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Think small, reap big
for a social cause Nila Madhab Panda (far right) with (from left) Beatrice Ordiex, Gulshan Grover, Harsh Mayar and Hussan Saad in New Delhi.
“Independent Cinema, if created with artistic content, reflecting true India in an entertaining way, has a big potential market. In a country that produces the maximum number of films in the world every year, most films fail because of lack of content,” says director Nila Madhab Panda.
Delhi-based Panda, who hails from a remote village in Orissa, is part of India's emerging generation of innovative filmmakers with the international success of his debut feature film I Am Kalam.
Produced by the NGO Smile Foundation, the film premiered at the Market Section of the Cannes film festival, and with its theatrical release across India, is set to make waves here too.
The director says the film is inspirational and touching, focusing on the importance of small joys in life. “It's all about how you can win the world with a smile. You can achieve your goal if you work hard.” He says the plot revolves around the life of a poor struggling kid, Chhotu (played by Harsh Mayar), and how he overcomes obstacles to fulfil his dream. “Chhotu works as a helper at a dhaba (local restaurant) in a small village. He dreams of going to school and becoming a successful person. One day, while working, he comes across an interview of the then President of India, Abdul Kalam on TV. Inspired by the interview, he becomes all the more committed to fulfil his dream, and finally achieves it,” says Panda.
Gulshan Grover plays the dhaba owner in the film. Panda says the film is inspired by former President APJ Abdul Kalam's philosophy of life. He adds the film is important from the point of view of content for children, “as in India, very little home-grown content is available as far as children's cinema and TV are concerned”.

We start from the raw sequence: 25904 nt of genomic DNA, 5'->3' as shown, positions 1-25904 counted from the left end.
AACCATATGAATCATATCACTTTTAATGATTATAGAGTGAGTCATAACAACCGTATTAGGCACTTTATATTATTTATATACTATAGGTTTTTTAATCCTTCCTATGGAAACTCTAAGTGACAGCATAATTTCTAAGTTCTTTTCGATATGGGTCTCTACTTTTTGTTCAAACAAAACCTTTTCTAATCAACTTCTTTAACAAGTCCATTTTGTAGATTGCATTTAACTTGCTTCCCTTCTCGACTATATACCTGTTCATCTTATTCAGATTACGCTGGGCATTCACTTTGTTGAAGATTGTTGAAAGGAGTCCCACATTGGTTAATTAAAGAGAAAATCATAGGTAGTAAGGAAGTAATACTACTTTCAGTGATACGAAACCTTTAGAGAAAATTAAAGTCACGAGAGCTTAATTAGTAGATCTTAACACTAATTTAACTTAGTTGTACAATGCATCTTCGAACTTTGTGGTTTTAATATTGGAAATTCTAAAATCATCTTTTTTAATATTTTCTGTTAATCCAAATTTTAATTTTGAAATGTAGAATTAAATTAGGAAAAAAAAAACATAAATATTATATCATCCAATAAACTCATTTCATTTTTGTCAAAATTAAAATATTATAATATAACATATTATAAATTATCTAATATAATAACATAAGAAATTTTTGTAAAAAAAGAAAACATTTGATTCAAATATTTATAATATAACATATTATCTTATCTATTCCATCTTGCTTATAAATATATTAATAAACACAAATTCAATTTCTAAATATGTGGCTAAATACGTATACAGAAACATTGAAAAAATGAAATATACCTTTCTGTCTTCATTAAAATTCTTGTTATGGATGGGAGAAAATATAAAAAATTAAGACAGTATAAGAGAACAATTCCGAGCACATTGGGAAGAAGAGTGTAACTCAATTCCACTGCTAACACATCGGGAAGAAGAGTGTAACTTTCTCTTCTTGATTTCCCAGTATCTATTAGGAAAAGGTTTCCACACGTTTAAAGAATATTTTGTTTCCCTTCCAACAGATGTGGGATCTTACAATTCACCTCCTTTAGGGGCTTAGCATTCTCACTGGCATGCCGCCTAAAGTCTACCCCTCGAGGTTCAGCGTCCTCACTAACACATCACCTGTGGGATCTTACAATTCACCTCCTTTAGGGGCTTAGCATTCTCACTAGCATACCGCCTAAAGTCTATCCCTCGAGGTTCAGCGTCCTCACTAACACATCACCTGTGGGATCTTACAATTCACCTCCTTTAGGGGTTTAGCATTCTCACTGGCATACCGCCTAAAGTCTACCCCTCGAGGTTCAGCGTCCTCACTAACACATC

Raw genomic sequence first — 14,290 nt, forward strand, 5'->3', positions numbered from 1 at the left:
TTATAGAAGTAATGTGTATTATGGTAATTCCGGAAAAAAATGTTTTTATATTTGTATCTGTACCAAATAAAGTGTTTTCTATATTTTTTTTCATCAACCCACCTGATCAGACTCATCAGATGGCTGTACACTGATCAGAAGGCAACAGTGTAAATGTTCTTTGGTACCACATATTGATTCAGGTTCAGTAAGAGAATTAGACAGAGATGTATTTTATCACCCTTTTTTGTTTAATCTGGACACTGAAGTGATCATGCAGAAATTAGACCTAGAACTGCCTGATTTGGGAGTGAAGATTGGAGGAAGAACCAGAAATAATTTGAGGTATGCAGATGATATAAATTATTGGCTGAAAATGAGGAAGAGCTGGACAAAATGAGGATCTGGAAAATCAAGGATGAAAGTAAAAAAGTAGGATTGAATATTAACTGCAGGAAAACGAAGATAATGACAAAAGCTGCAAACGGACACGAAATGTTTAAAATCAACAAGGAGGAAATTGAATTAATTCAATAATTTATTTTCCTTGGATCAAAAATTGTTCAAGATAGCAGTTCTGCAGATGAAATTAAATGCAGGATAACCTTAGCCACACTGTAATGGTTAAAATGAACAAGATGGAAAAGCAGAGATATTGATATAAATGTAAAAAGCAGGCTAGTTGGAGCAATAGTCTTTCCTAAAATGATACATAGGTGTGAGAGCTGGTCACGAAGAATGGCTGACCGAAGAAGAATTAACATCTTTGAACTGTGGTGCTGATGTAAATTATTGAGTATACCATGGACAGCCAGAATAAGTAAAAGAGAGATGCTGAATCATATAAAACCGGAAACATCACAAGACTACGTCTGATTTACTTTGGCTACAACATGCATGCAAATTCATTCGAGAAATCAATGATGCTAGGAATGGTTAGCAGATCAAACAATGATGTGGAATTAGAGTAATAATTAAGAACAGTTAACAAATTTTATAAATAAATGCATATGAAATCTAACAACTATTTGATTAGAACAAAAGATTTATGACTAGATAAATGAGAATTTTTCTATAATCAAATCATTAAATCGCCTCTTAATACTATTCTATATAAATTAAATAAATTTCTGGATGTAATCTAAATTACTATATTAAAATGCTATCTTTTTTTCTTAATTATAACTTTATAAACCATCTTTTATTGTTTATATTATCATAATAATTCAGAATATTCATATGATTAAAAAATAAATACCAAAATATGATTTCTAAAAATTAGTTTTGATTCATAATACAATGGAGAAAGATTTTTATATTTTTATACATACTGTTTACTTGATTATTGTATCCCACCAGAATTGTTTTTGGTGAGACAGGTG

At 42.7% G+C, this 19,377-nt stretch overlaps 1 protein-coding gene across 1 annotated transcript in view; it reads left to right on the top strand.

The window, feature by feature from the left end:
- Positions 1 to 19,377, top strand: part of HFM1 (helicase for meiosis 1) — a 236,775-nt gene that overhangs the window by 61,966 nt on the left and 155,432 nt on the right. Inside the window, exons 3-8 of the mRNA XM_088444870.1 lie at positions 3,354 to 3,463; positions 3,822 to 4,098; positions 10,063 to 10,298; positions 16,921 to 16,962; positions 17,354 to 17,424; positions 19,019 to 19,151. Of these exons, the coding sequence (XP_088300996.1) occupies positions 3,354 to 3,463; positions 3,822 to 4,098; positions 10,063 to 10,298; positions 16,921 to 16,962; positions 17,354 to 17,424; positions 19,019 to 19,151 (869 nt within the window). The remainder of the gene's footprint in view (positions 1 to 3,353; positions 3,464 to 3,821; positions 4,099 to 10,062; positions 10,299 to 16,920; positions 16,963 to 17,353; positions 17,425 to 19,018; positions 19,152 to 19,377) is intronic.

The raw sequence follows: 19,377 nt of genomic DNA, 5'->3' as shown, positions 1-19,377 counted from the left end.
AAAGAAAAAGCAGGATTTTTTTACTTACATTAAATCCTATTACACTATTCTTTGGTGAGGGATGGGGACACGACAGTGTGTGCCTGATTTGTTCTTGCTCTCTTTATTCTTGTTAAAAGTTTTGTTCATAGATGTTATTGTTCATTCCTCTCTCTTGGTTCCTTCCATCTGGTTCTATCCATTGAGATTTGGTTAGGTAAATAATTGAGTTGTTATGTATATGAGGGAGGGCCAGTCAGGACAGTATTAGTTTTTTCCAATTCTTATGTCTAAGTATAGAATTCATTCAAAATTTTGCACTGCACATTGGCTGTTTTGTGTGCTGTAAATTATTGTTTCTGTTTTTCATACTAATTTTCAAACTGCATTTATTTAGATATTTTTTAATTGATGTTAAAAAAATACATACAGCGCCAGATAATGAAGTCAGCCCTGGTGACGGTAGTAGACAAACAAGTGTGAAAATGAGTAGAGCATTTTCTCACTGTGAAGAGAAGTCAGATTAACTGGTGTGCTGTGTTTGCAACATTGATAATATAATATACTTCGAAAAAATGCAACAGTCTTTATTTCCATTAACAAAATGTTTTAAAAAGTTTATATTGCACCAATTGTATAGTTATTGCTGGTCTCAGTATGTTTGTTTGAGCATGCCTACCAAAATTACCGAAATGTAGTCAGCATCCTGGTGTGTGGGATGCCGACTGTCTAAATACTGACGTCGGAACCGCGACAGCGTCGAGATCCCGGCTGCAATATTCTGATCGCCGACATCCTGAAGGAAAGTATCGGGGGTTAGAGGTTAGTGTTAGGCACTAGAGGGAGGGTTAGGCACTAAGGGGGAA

This is an area of focus for Panda, who has also founded the International Screenwriting Lab in India in partnership with Performing Arts Lab, London, with the aim to create “quality family and children cinema scripts in Asian Cinema”, as part of his movement for “Indian new wave cinema, which is changing the face of Bollywood”. Praising Harsh, who comes from Dakshinpuri, a slum area, Panda says, “Harsh is a very sensible actor with correct visual emotions. He makes you fall in the love with the character, and that's what got him the National Award.”
Showcased in over 25 leading international festivals, the film has won many awards, including the Best Child Artiste at the recently-announced 58th National Film Awards, Best Feature Film at the 41st International Film Festival of India, Goa 2010, and Lucas International Film Festival, Germany 2010. Panda also received the Aravindan Puraskaram for Best Debut Director.
Panda says he always had an inclination towards social issues. “In my college days, I was much involved in politics. I was a positive dictator. My college is in Sohnpuri near Kalahandi. It's a very poor area and I belong to it. I spent less time in college and worked more outside the college, in the village for social welfare,” says the filmmaker who dropped out of college without completing his graduation. He says his motive in entering was to get a bigger platform for promoting social causes.
A veteran of over 65 documentaries, short films, television drama and corporate and advertising films in the past 14 years, Panda says his association with Barbara Brocolli (producer of James Bond films) and Robin Romanov at a very early stage in his career gave him a strong understanding of contemporary storytelling methods.
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